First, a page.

Mary Ovington White, Greenpoint and the founding of the NAACP

hi friends,

My plan this month was to edit the book on Greenpoint history I have written called ” Memorable Greenpointers. ” I had decided

that there was no more point in digging and simply all that was left was to publish. However, What I have found as I have

researched this project is that each time when I think I have come to the end, I learn something new. that makes me stop and re-write I just discovered this fascinating part of Greenpoint History thanks to my friend Rory Callahan. A woman who lived in Greenpoint helped found the NAACP.

Mary Ovington White was born into an Abolitionist family in the year the Civil War ended. She grew up in Brooklyn Heights and pursued an education and did not get married. She went to Packer Collegiate and then went onto Radcliffe before coming home. At Radcliffe (then called the Harvard Annex), Ovington was influenced by the ideas of socialist economics professor William J. Ashley.

She was deeply influenced by the ideas of Jane Adams and her Chicago Hull House experience. At some point she must have met Charles Pratt who built the Astral Building with a settlement House inside. The idea of a settlement House was to help the urban poor learn skills and better adapt to city life.

In 1893, Ovington accepted a position as registrar for the Pratt Institute in Brooklyn, and in 1895 she cofounded the Institute’s Greenpoint Settlement. During her tenure as the head social worker for the Greenpoint Settlement, she toured slum areas in London and further resolved to correct such living conditions in the United States.
She left the Greenpoint Settlement in 1903 when she was awarded a fellowship for social work at Mary Kingsbury Simkhovitch’s Greenwich House in Manhattan. While at the Greenpoint she heard Booker T. Washington speak and eventually became one of Washington’s political supporters.

Ovington credits a speech she heard at Greenpoint Settlement by Booker T. Washington in 1903 with her subsequent focus on racial equality. In 1904 Ovington undertook an extensive study of the economic situation for African Americans in New York, published in 1911. In this, she pointed to white prejudice as the source of discrimination and segregation, which in turn led to lack of equal opportunity. In a trip to the South, Ovington met W.E.B. Du Bois, and began a long correspondence and friendship with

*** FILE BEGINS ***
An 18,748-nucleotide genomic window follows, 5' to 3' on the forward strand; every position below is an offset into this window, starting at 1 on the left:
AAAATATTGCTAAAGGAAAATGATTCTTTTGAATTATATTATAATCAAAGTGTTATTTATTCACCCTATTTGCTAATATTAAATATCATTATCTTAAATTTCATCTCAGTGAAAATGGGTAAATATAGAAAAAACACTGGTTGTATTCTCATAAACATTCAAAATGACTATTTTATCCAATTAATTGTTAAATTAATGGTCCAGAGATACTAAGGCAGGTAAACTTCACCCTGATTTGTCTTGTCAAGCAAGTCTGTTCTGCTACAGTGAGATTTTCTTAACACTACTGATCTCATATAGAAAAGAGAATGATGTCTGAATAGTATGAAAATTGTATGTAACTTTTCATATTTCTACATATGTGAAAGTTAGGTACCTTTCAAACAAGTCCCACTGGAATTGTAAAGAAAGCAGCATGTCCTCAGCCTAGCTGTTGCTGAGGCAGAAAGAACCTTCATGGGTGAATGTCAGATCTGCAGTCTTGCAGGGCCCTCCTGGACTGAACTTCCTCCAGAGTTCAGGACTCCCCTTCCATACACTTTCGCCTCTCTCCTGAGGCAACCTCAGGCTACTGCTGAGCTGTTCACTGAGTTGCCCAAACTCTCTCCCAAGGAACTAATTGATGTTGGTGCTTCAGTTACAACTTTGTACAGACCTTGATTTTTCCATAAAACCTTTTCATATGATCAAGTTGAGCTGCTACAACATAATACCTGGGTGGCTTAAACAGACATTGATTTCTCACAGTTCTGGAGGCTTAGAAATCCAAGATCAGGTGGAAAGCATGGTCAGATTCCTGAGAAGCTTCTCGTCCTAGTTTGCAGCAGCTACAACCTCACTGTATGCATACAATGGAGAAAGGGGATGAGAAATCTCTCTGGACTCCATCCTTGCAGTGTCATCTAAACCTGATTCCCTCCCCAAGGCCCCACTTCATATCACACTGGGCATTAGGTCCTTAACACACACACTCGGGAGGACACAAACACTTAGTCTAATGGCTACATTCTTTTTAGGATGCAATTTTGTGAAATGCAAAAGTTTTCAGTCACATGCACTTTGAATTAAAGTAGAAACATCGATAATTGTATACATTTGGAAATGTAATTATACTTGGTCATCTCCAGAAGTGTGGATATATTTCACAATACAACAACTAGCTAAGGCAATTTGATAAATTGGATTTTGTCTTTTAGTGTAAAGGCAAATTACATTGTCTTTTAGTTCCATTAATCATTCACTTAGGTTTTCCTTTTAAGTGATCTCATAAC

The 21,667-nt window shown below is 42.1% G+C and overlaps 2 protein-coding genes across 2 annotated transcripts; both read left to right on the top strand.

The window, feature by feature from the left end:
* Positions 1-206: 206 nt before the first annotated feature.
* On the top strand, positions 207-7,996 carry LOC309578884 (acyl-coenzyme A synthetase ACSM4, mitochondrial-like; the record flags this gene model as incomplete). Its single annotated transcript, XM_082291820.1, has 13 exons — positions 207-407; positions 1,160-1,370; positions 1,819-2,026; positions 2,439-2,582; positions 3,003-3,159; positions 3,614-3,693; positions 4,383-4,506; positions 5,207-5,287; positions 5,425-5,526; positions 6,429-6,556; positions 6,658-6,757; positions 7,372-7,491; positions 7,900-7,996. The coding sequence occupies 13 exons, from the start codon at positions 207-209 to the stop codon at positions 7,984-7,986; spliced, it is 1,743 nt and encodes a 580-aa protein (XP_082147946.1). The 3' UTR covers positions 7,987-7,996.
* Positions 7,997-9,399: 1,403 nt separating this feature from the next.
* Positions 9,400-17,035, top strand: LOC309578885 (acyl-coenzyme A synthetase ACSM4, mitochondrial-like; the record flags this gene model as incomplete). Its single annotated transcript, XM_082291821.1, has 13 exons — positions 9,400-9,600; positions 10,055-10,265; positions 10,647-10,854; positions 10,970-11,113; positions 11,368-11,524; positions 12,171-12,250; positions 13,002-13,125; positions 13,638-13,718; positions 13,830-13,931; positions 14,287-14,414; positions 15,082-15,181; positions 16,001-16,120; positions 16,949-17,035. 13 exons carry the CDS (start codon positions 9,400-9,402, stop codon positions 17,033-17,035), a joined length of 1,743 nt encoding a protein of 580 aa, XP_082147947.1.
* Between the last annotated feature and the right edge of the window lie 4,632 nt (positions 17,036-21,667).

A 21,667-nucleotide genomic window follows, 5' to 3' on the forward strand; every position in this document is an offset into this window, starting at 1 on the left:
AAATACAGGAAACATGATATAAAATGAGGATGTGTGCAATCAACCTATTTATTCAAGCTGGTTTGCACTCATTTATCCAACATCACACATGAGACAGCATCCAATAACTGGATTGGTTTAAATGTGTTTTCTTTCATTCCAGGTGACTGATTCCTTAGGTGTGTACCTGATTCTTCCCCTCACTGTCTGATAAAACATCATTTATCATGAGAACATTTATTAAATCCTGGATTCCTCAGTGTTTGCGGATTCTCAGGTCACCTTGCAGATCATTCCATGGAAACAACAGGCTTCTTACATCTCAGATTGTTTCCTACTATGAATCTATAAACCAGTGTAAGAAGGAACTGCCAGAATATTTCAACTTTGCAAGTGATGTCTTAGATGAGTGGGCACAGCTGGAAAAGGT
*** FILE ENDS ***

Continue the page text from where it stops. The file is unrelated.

him.

In 1908, a meeting in a restaurant in New York of the Cosmopolitan Club, an interracial group, caused a media storm and vicious criticism of Ovington for hosting a “miscegenation dinner.”

In 1908, after terrible race riots in Springfield, Illinois — especially shocking to many because this seemed to signal a transfer of “race war” to the North — Mary White Ovington read an article by William English Walling which asked, “Yet who realizes the seriousness of the situation, and what large and powerful body of citizens is ready to come to their aid?” In a meeting betweenWalling, Dr. Henry Moskowitz, and Ovington, they decided to issue a call for a meeting on February 12, 1909, on Lincoln’s birthday, to address what “large and powerful body of citizens” might be created.

They recruited others to sign a call to the conference; among the sixty signers were W.E.B. Du Bois and other black leaders, but also lso a number of black and white women, many recruited through Ovington’s connections: Ida B. Wells-Barnett, the anti-lynching advocate,Florence Kelley of the National Consumers League; Anna Garlin Spencer, professor in what became Columbia University’s school of social work and a pioneer woman minister; and more.

The National Negro Conference met as suggested in 1909, and again in 1910. At this second meeting, the group agreed to form a more permanent organization, the National Association for the Advancement of Colored People.

Mary White Ovington is generally credited with bringing W.E.B. Du Bois into the NAACP as its director, and Ovington remained a friend and trusted colleague to W.E.B. Du Bois, often helping mediate between him and others. He left the NAACP in the 1930s to advocate separate black organization; Ovington remained within the NAACP and worked to keep it an integrated organization.

Ovington served on the Executive Board of the NAACP from its founding until she retired for health reasons in 1947. She served in a variety of other positions, including as Director of Branches, and, from 1919 to 1932, as chair of the board, and 1932 to 1947, as treasurer. She also wrote and helped publish the Crisis, the NAACP publication that supported racial equality, and also became a key supporter of the Harlem Renaissance.

I think it is pretty amazing that a woman who lived in the Astral had such an important role in African-American history.

Geoff

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